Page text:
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Public Religion Research Institute;
The last four years of U.S. immigration policy have been driven by the Trump administration's aggressive stance against all types of immigration, legal and illegal. President Joe Biden has promised to reverse many restrictive immigration policies from the Trump era by reforming the asylum system, raising the cap on refugee admissions, revoking the travel ban on immigrants from several Muslim-majority countries, halting the construction of a wall along the U.S. border with Mexico, suspending all deportations for the first 100 days of his presidency, making the DACA program permanent, and sending a comprehensive immigration reform bill to Congress. The Republican and Democratic parties offer starkly different perspectives on immigration-related issues. But what would an immigration policy that followed American public opinion look like? This report outlines responses to a survey of public opinion on topics such as DACA, the border wall, refugees, and more.
Public Policy Institute of California;
Provides data on the number of illegal immigrants in the United States, countries of origin, areas of settlement, demographics, reasons for immigrating, economic role, and fiscal impact, as well as public attitudes and the immigration policy debate.
National Foundation for American Policy (NFAP);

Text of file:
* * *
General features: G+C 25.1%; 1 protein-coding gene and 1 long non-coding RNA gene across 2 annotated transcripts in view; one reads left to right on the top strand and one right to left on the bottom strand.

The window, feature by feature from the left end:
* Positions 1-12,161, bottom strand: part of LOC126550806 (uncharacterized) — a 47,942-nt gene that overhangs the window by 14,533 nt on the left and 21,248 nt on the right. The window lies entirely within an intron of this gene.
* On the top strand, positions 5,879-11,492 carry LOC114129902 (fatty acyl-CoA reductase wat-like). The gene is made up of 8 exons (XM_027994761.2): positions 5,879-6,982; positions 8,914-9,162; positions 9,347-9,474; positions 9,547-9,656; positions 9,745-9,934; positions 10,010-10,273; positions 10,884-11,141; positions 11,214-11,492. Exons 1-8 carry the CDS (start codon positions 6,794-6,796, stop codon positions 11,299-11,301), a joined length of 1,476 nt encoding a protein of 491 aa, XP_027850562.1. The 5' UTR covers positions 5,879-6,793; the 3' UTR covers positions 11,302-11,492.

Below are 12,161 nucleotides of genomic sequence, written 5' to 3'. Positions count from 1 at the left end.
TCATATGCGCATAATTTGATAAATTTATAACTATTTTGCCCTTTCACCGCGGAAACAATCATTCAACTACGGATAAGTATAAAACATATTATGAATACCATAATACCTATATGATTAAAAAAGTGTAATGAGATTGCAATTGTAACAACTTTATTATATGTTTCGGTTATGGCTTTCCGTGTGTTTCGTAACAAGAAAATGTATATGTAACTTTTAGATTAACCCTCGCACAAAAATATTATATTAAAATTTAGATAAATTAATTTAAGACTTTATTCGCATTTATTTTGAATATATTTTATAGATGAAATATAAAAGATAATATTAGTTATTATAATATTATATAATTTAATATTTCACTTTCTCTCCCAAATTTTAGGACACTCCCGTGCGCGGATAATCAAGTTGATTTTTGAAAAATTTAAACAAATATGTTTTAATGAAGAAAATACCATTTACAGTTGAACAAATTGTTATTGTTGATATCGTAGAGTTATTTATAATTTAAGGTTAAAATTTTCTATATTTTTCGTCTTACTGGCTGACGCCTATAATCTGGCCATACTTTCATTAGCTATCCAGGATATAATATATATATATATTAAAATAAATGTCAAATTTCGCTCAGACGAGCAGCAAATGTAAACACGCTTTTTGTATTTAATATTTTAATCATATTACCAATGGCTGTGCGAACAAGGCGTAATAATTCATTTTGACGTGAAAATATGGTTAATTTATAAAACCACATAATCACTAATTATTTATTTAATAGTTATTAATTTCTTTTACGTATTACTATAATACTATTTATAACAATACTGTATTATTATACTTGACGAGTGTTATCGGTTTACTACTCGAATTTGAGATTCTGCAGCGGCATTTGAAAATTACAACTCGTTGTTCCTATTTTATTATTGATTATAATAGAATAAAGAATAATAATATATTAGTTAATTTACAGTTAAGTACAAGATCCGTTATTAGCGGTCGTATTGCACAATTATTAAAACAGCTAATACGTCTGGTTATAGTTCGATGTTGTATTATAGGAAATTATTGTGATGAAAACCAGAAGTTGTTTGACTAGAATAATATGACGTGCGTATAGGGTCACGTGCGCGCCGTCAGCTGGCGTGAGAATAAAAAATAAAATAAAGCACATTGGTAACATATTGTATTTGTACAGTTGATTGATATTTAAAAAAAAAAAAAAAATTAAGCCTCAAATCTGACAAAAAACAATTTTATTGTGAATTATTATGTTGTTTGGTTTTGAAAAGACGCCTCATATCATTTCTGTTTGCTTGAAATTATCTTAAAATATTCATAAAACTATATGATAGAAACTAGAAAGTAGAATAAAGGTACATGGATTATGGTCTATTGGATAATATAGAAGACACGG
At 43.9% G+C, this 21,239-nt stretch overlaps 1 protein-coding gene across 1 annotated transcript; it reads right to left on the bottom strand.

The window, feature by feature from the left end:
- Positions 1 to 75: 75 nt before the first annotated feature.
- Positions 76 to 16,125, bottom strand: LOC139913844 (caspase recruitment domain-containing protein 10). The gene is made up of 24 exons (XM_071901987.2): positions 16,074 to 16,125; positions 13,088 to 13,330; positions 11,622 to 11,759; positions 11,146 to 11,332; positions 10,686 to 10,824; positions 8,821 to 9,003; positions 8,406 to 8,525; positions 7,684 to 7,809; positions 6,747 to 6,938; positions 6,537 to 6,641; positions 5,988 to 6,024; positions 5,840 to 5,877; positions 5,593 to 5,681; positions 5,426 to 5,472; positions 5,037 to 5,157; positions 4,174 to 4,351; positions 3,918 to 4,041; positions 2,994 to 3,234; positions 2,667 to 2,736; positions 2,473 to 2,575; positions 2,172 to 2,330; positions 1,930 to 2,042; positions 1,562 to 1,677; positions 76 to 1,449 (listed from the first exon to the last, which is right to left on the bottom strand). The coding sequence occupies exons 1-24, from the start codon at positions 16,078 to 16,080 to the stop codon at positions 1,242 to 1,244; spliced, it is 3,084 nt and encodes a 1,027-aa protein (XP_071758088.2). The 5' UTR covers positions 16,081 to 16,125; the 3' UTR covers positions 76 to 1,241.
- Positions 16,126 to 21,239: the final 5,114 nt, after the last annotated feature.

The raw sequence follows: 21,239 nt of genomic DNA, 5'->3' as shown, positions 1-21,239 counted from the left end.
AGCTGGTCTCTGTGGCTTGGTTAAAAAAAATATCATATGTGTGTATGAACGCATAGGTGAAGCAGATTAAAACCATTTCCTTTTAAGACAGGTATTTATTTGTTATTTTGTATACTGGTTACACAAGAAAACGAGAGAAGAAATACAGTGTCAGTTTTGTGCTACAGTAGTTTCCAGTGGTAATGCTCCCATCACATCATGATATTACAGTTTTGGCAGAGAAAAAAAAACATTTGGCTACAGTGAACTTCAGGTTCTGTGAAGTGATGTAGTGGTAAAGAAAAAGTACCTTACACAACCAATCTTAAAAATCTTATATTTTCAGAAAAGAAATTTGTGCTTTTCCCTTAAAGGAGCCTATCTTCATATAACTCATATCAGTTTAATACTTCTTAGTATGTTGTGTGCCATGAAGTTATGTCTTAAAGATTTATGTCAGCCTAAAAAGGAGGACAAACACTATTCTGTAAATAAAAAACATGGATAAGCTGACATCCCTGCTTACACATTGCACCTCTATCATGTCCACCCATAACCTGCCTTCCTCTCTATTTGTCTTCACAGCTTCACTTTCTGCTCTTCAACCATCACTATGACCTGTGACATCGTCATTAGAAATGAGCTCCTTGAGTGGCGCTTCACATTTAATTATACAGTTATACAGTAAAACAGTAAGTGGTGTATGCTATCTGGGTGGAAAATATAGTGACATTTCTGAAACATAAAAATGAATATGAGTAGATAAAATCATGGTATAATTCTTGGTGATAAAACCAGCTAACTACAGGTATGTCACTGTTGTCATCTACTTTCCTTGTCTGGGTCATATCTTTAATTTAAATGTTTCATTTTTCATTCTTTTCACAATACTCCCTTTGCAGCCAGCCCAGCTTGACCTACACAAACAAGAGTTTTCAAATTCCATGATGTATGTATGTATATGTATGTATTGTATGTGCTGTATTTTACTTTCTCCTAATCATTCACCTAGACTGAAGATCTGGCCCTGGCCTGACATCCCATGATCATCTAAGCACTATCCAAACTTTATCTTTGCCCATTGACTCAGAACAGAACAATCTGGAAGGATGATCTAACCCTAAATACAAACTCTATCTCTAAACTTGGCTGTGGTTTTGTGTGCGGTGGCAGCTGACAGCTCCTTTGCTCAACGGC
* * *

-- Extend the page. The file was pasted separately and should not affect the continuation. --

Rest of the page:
Family immigration quotas are inadequate and result in separation and long waits for Americans, lawful permanent residents and close family members. Approximately 4 million people are waiting in family immigration backlogs, according to data obtained from the U.S. Department of State and Department of Homeland Security. The wait time for a U.S. citizen petitioning for a brother or sister from the Philippines exceeds 20 years. A U.S. citizen petitioning for either a married (3rd preference) or unmarried (1st preference) son or daughter (21 years or older) can expect to wait 6 to 17 years, depending on the country or origin. Research shows legal immigrants experience faster wage growth than natives, are more likely to start businesses and have higher median years of schooling. Raising family immigration quotas would serve both the humanitarian and economic interests of the United States.
A toolkit for Christian education and action on Comprehensive Immigration Reform.
Human Rights First;
As Congress and the Trump Administration debate immigration policy reforms, one critical—and often misrepresented—piece of information is the extent to which individuals in immigration removal proceedings comply with their court appearance obligations. Based on available data, it is clear that immigrants appear for their immigration court hearings at high rates, particularly when they have legal representation or case management support, and accurate information related to the court process.
The Integration Centre;
This is a survey among members of the Dáil, with the purpose of ascertaining (Teachtaí Dála) TDs opinions, attitudes and interactions with immigration and immigrants.
Immigration Policy Center;
The debate over S. 2611, the Comprehensive Immigration Reform Act, has been clouded by grossly exaggerated estimates of the likely scale of future immigration under the bill.
American Immigration Council;